Color psychology marketing: How to use color to convince them to buy

While first impressions may not be everything, in a world where there are products upon products to choose from, you want to make sure that your first impression is the strongest and most convincing it can be.

That’s where color psychology can help out. 

The colors you use in your marketing have a direct impact on the way your audience engages with your product. 

Why, and how can you use that to maximize your sales? Let’s get into it.

 

What is color psychology?

Color psychology

Color psychology looks at the impact colors have on human behavior. 

In the field of marketing, this research focuses on how colors influence brand impressions and sales. 

A consumer’s choice to buy a product is 93% influenced by a product’s look, as opposed to 3% texture and 1% sight and smell. 84.7% of consumers say that color can be the sole reason behind purchasing a product. 

This means we should be paying particular attention to the way our products look—and especially the colors that we’re using.

Why is that the case? 

Well, color evokes particular emotions. Certain colors portray certain inherent messages. In this way, color plays a crucial role in not just how a product is viewed, but also how a brand is viewed. 

Some colors can increase the perception of strength and reliability, while others can undermine the values you’re looking to present with your brand. 

Red, for example, is associated with passion. Probably not something you’ll want to use if you’re in the funeral industry. But if your business is in summery drinks, then it’ll be a strong choice for you to use. 

 

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The meaning behind colors

Color psychology

Let’s unpack the different meanings associated with various colors.

It may change how you feel about your dream logo!

 

❤️ Red 

  • Associated with passion, high energy, and excitement. Think McDonald’s using red to excite and engage their target audience—children.
  • Here’s a hot tip: Use it for your Call to Action, or your clearance sales.

 

🧡 Orange 

  • Cheerful and optimistic, while also associated with caution.
  • If red doesn’t work with your color palette, use orange instead to promote sales.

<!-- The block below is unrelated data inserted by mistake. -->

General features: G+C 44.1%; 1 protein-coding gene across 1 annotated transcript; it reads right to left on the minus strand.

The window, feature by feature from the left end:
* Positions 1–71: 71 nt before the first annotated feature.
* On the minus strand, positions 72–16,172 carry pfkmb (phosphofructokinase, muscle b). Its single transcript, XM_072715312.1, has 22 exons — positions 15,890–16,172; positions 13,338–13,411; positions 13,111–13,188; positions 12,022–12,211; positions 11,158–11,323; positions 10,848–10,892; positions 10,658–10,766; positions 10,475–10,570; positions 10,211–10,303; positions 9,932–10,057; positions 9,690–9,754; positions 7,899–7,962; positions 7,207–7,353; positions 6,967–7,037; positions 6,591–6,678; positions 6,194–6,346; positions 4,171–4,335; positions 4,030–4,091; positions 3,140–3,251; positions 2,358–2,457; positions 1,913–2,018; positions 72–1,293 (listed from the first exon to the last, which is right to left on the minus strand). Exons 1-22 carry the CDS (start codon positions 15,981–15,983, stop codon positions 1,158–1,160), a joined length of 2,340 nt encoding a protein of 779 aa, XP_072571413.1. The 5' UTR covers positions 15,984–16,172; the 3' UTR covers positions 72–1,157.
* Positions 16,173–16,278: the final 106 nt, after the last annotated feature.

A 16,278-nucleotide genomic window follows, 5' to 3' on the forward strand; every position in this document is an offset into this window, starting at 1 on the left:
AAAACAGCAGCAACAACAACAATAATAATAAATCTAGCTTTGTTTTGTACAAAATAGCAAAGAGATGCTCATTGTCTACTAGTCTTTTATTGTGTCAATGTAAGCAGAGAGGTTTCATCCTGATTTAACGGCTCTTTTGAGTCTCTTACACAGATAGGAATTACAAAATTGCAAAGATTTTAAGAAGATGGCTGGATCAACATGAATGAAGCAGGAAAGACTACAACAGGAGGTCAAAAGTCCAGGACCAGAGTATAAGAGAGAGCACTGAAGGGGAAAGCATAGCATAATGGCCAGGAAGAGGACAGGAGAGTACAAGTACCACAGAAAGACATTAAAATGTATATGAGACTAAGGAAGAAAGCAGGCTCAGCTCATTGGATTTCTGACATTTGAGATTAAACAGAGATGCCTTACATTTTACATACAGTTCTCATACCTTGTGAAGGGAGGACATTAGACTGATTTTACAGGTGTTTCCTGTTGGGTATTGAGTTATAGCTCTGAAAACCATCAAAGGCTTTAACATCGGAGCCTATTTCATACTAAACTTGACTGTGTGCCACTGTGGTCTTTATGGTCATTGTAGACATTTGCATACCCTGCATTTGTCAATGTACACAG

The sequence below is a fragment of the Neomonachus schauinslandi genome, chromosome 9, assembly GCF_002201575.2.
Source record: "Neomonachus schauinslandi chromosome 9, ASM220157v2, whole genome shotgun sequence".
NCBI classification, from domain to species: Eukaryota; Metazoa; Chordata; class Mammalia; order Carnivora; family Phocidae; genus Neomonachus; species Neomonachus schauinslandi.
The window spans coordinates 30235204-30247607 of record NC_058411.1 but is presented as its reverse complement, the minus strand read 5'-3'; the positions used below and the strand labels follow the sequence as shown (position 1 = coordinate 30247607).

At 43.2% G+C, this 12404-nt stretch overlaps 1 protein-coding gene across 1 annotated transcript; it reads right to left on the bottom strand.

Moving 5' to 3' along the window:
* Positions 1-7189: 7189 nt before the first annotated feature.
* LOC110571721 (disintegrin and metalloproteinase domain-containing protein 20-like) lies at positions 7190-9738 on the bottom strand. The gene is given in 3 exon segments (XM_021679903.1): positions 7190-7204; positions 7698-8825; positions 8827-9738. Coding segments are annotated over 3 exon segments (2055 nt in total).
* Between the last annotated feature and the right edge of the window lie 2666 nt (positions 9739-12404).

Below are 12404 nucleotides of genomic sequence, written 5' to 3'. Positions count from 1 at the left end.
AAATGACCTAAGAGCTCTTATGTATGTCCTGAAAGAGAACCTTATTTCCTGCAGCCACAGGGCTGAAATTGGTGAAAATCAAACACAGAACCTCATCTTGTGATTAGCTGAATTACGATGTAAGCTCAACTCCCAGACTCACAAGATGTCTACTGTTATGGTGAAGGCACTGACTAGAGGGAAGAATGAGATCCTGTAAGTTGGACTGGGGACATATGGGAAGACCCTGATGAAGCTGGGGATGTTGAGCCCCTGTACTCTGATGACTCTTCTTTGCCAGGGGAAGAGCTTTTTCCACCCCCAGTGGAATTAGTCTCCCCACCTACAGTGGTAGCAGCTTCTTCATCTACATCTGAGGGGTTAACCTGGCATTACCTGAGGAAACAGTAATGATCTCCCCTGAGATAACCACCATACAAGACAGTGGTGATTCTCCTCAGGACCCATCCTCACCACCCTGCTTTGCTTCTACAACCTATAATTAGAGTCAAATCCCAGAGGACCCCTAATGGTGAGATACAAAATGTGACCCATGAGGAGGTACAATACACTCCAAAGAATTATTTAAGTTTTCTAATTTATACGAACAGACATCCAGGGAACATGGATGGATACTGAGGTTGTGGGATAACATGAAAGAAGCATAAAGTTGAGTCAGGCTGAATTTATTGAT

💖 Pink 

  • Classically associated with femininity, pink has often been used for products for women and girls. 
  • When using pink, black makes a powerful contrast. Victoria’s Secret does just that to draw women in.

 

💚 Green 

  • Green is most highly used in reference to money, nature, and wellbeing.
  • If you’re in an industry related to health, fitness, and the great outdoors, you’d be wise to use green. It can help you conjure positive color associations, which you can use to strengthen your brand.

 

💙 Blue 

  • Often associated with, and preferred by, men. Blue is also associated with maturity, reliability, and security. Common in the technology world, think of Intel, Skype and HP.
  • Using blue in a logo or top navigation can create feelings of trust and reliability for a consumer.

 

🖤 Black 

  • Mystery, elegance, and sophistication all come to mind when black is used.
  • Black is great for maintaining consistency, especially when contrasted with white.

 

🤍 White 

  • White is often associated with cleanliness, purity, and safety. Chanel, Nike, and even Apple use it to promote their brand image. 
  • White can be paired with blacks and greys to create a clean, neutral look.

 

Picking the right colors for your brand

Color psychology

Color associations are a good place to start, but there’s more to color psychology. 

When picking the right colors for your brand, there are a few more things that should be considered. 

 

Pick a scheme

Start off with picking a scheme.

A monochromatic scheme uses one color in different shades and hues, providing a clean, simple look. 

A complementary scheme uses two colors on opposite ends of the color wheel (blue and orange, red and green). It’s common, pleasing, and easy to use.

Alternatively, you can use a triple color scheme, which uses three colors that are equally spaced from each other on the color wheel (green, orange, purple). 

After picking a scheme, you can select the colors you’d like to work with. Here are a few questions that’ll help get you there: 

  • Which color is appropriate for my product? 
  • Which colors align with my brand personality?
  • Which colors appeal to my audience? Consider gender: women are more receptive to softer colors, whereas men react more to bolder hues.
  • Do these colors encourage action? Consider whether the colors you use on your branding complement or contrast each other. For example, if your website is in blue, consider making your “purchase now” (or your version of it) red, so that it will encourage action through drawing attention.

When answering these questions, keep a pen handy and jot your answers down. Knowing which colors you have to work with will make your color psychology journey easier.

Once you’ve chosen your colors, you can work to maximize them. 

A final parting tip? Contrast. 

 

Contrast is your best friend! 

It focuses your reader’s attention, giving you a great opportunity to sell them your product. 

However, you don’t want to overwhelm them: keep some parts of your website in high contrast, but not all of it. 

Try to find the balance between light on dark, and similar tones.

 

Using color to make decisions in your branding

When optimized, color psychology can be highly useful in attracting and keeping customers. 

Although which colors should be used depends on your brand, what you’re hoping to achieve, and timing, taking the time to research both the colors and your product’s context will boost your sales and get you on the road to success.  

 

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